Can You File a Lawsuit Against PHH Mortgage for Payment Processing Fees?

4 minutes, 53 seconds Read


Although many mortgage lenders charge their customers what is known as a mortgage origination fee for making payments over the phone or over the Internet, these fees are not always legal. According to a lawsuit filed against PHH Mortgage Corporation, the lender may be engaging in deceptive commission practices. 

What is PHH?

PHH is a New Jersey-based mortgage lender. The company has been in the market for more than 30 years and offers a wide variety of loan options. It is a subsidiary of Ocwen Financial Corporation.

What are mortgage payment processing fees?

A mortgage payment processing fee is a fee charged to consumers for making a mortgage payment. In some cases, these fees are used to cover the cost of running a credit card machine or otherwise processing a customer’s credit card. Many mortgage lenders charge these fees when borrowers pay their mortgage over the phone or online, rather than by mailing a check. However, it is not always legal to charge a mortgage processing fee and some consumers have claimed that this is an abusive practice.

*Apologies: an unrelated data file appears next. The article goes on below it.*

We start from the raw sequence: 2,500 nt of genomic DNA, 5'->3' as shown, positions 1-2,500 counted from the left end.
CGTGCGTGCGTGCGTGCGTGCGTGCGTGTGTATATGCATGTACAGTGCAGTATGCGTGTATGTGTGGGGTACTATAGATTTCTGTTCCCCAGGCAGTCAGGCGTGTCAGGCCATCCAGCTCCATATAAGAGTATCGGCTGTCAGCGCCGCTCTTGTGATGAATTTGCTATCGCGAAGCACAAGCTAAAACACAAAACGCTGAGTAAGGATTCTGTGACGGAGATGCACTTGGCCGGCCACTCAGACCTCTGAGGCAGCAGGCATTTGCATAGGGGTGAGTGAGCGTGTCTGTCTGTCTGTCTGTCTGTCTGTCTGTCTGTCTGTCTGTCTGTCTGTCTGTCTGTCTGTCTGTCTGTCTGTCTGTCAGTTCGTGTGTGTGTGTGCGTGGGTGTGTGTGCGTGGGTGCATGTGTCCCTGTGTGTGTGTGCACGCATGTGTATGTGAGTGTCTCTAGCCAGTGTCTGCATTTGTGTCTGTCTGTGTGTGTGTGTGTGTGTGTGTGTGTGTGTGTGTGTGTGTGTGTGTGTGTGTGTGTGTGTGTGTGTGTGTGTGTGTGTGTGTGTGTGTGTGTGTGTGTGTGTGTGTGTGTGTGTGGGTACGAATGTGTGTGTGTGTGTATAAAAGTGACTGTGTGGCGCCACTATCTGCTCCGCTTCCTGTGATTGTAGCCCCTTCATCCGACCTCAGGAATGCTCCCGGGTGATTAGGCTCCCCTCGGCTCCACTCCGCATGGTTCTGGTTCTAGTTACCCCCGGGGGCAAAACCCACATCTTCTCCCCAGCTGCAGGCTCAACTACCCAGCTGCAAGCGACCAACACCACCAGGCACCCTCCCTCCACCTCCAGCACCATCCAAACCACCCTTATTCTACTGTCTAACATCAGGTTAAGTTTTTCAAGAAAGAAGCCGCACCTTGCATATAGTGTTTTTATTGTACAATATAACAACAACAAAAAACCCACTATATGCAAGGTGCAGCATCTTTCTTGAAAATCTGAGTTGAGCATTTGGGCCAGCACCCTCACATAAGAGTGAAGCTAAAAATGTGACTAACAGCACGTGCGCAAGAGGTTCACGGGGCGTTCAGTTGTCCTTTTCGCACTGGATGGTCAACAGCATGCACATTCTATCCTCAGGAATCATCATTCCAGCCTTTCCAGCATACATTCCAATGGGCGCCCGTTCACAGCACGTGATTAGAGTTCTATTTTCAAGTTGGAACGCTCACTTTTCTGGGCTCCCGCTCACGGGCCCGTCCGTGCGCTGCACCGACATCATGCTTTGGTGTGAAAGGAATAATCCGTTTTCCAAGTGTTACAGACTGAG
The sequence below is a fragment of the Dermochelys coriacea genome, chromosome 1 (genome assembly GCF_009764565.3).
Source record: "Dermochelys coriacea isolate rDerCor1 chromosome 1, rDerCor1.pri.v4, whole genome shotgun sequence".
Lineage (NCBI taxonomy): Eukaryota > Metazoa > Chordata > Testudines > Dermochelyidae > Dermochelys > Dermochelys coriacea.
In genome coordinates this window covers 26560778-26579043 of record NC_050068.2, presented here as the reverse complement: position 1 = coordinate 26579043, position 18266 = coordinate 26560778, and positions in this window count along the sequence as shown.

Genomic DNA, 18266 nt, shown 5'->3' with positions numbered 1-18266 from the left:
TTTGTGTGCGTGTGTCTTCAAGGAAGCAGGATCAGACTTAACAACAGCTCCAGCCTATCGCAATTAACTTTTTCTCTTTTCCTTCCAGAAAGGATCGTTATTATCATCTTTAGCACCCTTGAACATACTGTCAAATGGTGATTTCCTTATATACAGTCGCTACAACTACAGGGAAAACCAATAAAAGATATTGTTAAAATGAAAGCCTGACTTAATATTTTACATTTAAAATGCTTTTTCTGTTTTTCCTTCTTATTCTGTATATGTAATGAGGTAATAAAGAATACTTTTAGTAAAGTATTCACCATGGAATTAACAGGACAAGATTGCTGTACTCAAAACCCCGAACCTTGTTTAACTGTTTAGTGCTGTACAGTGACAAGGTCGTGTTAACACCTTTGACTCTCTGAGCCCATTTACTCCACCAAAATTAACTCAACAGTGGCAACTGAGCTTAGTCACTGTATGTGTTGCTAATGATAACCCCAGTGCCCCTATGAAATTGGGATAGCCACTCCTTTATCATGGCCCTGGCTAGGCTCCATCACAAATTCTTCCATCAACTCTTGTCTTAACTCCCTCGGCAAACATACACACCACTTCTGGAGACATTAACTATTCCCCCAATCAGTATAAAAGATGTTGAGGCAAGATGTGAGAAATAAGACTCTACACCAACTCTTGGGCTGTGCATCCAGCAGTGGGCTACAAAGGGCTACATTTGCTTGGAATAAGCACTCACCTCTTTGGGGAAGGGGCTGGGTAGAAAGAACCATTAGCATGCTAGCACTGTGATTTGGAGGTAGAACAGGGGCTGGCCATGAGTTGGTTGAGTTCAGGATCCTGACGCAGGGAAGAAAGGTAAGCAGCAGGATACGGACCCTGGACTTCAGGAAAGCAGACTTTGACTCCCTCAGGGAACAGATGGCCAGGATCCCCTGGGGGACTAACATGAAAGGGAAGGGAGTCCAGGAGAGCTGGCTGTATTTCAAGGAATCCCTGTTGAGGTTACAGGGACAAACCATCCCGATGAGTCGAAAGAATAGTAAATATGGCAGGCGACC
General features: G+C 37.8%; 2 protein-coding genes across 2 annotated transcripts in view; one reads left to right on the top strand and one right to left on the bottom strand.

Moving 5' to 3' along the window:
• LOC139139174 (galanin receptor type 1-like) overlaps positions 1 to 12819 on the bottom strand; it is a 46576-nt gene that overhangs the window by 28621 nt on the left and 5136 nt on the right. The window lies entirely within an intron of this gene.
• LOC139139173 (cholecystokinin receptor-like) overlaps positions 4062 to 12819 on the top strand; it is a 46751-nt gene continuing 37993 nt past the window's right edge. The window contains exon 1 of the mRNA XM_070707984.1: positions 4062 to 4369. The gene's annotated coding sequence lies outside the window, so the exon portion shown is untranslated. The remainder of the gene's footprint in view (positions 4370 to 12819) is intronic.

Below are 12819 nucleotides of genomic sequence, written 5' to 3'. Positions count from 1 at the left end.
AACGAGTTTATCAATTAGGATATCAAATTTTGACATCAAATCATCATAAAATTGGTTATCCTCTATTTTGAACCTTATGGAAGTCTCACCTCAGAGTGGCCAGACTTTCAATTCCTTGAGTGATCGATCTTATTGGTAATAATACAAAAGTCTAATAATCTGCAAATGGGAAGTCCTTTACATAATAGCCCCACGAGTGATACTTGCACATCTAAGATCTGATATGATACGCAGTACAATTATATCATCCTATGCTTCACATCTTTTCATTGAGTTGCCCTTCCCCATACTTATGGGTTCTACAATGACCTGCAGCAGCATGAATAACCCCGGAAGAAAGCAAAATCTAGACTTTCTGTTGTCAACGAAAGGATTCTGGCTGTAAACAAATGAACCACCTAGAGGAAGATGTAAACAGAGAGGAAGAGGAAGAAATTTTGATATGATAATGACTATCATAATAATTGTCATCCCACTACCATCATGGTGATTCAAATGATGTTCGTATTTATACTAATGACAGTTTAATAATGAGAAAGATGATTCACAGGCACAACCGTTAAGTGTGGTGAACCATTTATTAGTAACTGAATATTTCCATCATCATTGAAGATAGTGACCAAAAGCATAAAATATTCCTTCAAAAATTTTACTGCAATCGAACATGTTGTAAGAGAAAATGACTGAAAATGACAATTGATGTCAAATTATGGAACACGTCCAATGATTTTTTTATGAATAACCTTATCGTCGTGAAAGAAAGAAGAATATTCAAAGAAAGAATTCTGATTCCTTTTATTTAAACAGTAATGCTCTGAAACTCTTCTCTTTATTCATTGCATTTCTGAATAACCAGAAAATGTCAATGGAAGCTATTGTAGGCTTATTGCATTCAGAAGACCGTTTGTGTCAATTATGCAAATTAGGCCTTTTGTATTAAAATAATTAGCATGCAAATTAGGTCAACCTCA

Have you been charged fees to pay a PHH mortgage?

A PHH client has filed a class action lawsuit over the lender’s fee policies. In plaintiff Vincent M.’s March lawsuit, he claims he was charged deceptive commissions multiple times in 2019 and 2020.

Vincent owns a home in Florida and the mortgage on the home is owned by PHH. Vincent claims that PHH does not expressly disclose to customers that it charges processing fees for online and phone payments, and the fees violate Florida law. According to the lawsuit, Vincent was charged a $17.50 processing fee in April, May and October 2019 when he made mortgage payments to the lender over the phone or online. He also claims that he was charged a $7.50 processing fee in June, July, August, September, October, November, and December 2019, as well as January and February 2020 for making payments in the same way. The processing fees totaled more than $100. Vincent claims that since PHH’s contract does not disclose fees, and no applicable Florida law allows them, the mortgage lender violated lending laws.

The consumer pays the mortgage over the phone. Are the mortgage processing fees legal?

In some cases, mortgage payment processing fees may be legal. If the fees are stated in the contract between the mortgage lender and the borrower, they may be acceptable. In addition, many lenders may pass on the actual costs of processing transactions to the customer. However, the actual cost of processing an Internet or phone payment can be as little as a few cents, but in many cases mortgage lenders charge between $5 and $15 for this service and pocket the profit.

In some cases, mortgage lenders have been accused of using deceptive methods to pressure consumers to pay mortgage origination fees. There have been reports of lenders telling consumers the fee was necessary to pay the mortgage, when in fact the fee being charged was for posting the same-day mortgage payment, something some customers may not need. Mortgage lenders may not misrepresent the nature of fees to customers in order to make a profit.